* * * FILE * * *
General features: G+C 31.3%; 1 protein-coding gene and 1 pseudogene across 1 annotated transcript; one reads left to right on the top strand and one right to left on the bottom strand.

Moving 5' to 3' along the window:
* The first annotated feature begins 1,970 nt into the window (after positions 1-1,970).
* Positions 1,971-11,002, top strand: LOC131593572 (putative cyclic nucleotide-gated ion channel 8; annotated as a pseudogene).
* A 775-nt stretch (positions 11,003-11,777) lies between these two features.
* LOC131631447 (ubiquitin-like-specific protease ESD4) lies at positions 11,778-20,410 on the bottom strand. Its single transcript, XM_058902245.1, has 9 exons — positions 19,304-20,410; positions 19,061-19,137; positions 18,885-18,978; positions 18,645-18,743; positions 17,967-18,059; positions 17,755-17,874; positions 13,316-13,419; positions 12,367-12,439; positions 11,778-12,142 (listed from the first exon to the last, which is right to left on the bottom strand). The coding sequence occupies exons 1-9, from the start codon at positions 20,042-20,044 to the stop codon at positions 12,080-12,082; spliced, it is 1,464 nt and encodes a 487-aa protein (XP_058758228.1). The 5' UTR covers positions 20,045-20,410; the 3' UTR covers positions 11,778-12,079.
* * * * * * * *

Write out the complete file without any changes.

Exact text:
General features: G+C 31.3%; 1 protein-coding gene and 1 pseudogene across 1 annotated transcript; one reads left to right on the top strand and one right to left on the bottom strand.

Moving 5' to 3' along the window:
* The first annotated feature begins 1,970 nt into the window (after positions 1-1,970).
* Positions 1,971-11,002, top strand: LOC131593572 (putative cyclic nucleotide-gated ion channel 8; annotated as a pseudogene).
* A 775-nt stretch (positions 11,003-11,777) lies between these two features.
* LOC131631447 (ubiquitin-like-specific protease ESD4) lies at positions 11,778-20,410 on the bottom strand. Its single transcript, XM_058902245.1, has 9 exons — positions 19,304-20,410; positions 19,061-19,137; positions 18,885-18,978; positions 18,645-18,743; positions 17,967-18,059; positions 17,755-17,874; positions 13,316-13,419; positions 12,367-12,439; positions 11,778-12,142 (listed from the first exon to the last, which is right to left on the bottom strand). The coding sequence occupies exons 1-9, from the start codon at positions 20,042-20,044 to the stop codon at positions 12,080-12,082; spliced, it is 1,464 nt and encodes a 487-aa protein (XP_058758228.1). The 5' UTR covers positions 20,045-20,410; the 3' UTR covers positions 11,778-12,079.